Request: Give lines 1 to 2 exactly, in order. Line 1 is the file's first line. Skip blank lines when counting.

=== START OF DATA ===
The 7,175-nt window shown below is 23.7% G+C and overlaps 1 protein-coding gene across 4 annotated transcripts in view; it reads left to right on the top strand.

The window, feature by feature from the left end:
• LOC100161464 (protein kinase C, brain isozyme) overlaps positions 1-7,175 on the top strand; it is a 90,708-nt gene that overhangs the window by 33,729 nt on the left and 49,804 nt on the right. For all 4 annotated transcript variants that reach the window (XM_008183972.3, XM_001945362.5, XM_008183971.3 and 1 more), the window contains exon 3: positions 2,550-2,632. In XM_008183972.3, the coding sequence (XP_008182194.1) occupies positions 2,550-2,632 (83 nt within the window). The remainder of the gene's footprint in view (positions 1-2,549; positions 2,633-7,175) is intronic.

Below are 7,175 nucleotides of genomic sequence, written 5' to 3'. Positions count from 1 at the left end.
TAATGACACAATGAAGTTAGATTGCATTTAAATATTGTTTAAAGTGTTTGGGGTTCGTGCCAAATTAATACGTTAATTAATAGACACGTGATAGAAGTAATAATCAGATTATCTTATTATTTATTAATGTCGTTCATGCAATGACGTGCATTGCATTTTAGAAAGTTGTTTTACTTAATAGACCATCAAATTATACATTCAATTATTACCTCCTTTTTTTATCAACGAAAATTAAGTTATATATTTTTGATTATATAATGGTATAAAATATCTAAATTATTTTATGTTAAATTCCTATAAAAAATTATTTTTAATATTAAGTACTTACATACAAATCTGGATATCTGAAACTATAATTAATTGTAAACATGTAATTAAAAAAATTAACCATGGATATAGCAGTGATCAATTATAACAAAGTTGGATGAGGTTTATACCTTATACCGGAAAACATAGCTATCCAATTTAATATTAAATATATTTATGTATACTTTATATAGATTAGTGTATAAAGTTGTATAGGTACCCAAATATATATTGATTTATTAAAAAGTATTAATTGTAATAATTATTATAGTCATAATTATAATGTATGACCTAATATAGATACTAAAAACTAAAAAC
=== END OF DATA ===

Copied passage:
The 7,175-nt window shown below is 23.7% G+C and overlaps 1 protein-coding gene across 4 annotated transcripts in view; it reads left to right on the top strand.

The window, feature by feature from the left end: